TOMPKINS COUNTY, N.Y. –– Tompkins County officials are weighing their options to ensure proper population representation and redistricting for elections after COVID-19 has complicated census efforts.
2020 census data won’t be calculated and returned until at least mid-2021. One of the implications of the late returns will be on local redistricting for elections. The redistricting process ensures that residents receive adequate representation in the County Legislature.
Legislator Amanda Champion shared options for adjusted terms at the May 19 legislature meeting. One option would be to maintain the current election cycle, with the next election for four-year terms happening in 2021, based on the current legislative districts. Another option being considered is to change the upcoming 2021 elections from four-year to two-year terms and to return to four-year terms in 2023 after new district lines are drawn based on the Census data. Options will be discussed at the next Government Operations Committee meeting on June 4 (streaming on YouTube) before a recommendation moves to the full Legislature.
“This impacts our county, our residents, and anyone else who wants to run for office,” Champion told the legislature.
The county legislature is inviting members of the public to share their opinions on terms with legislators, and are encouraged to contact Legislature@tompkins-co.org.
Each of the 14 Legislative districts in Tompkins County has roughly 7,200 constituents. For example, Lansing has two representatives, while the City of Ithaca has four representatives. The current legislative districts, with their estimated populations based on previous census findings can be found here.
Redistricting efforts will also be carried out by the City of Ithaca’s wards and at the state-level, impacting congressional districts. An accurate count from the Census ensures that every resident is represented equitably.
County officials are urging Households and individuals who have not yet completed the 2020 U.S. Census to do so as soon as possible. Because the 2020 Census process has been impacted due to COVID-19 and many in-person census field office operations are on hold, in-person census takers are not approaching households as they usually would over the summer.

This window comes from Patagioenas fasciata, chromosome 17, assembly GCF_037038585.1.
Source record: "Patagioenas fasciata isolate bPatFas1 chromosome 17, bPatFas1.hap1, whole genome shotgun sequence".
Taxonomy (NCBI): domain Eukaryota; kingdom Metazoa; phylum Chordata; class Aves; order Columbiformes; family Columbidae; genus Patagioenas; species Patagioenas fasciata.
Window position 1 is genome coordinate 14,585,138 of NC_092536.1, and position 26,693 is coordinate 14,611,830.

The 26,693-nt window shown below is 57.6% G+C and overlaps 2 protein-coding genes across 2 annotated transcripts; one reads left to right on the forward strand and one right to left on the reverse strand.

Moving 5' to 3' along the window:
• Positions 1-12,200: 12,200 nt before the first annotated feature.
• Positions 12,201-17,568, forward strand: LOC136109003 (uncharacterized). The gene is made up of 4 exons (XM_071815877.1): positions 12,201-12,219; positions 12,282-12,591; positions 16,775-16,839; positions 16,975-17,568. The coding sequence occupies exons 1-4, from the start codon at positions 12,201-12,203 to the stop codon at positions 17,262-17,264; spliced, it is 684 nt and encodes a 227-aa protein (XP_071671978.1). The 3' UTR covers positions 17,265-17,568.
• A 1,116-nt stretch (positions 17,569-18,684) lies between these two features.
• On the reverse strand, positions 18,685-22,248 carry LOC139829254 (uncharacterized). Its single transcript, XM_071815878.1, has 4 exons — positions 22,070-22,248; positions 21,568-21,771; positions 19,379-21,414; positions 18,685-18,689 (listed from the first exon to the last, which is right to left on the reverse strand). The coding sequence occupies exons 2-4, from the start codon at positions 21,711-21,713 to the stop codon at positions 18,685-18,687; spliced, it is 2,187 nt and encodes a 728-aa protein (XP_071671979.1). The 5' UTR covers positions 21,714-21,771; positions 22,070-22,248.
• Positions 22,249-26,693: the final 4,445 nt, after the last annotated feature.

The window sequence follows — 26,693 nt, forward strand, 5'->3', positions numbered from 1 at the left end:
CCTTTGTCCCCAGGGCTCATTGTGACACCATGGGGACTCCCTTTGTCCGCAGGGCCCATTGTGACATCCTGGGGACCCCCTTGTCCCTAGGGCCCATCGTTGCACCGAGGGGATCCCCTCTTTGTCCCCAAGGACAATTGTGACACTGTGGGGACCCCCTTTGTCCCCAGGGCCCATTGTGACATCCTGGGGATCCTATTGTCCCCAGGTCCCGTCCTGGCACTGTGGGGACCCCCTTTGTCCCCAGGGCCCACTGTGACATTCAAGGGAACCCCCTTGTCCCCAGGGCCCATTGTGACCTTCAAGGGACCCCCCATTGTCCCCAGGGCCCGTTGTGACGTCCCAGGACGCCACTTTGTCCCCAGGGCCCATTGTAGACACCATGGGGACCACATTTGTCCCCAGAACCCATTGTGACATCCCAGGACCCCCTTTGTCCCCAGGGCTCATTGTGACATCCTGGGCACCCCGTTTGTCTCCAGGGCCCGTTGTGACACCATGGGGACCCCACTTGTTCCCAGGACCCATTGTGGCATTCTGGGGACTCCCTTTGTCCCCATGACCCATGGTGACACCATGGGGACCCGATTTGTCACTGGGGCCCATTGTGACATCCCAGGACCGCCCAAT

Every household in the U.S. has been mailed a questionnaire and can complete the census online, by mail, or over the phone. Mailings and postcards to households include a unique Census ID to use while filling out the questionnaire online.
57.4% of households in Tompkins County have taken the census according to the online census response rate tracker. The number is calculated relative to a Census Bureau estimates based on the 2010 count, added housing stock data, and updated data from the American Community Survey.
“The goal is to get to 100%, we’re committed to counting everyone who calls Tompkins County Home,” said Tompkins County Legislator Mike Lane shared, who chairs the Census Complete Count Committee.
According to the online tracker, census tract counts in Downtown Ithaca and surrounding Cornell University and Ithaca College are low, with Collegetown tracts only having a 20-30% response rate. County officials are asking residents who live in these areas, or who are temporarily away due to COVID-19, to make efforts to complete the census where they would be living normally.
College students who have left Ithaca due to the coronavirus are encouraged to be counted as being in Tompkins County, as the Census counts people where they expected to reside on April 1 of 2020. This is to ensure that an accurate count of the number of people who live in an area are represented.
An undercounted area or county could result in reduced federal funding for municipalities and nonprofits, implications for federal, state, and local representation by elected officials, access to public transportation, and inaccurate data for business and nonprofit planning.
Residents can take the U.S. Census online, or call 1-844-330-2020.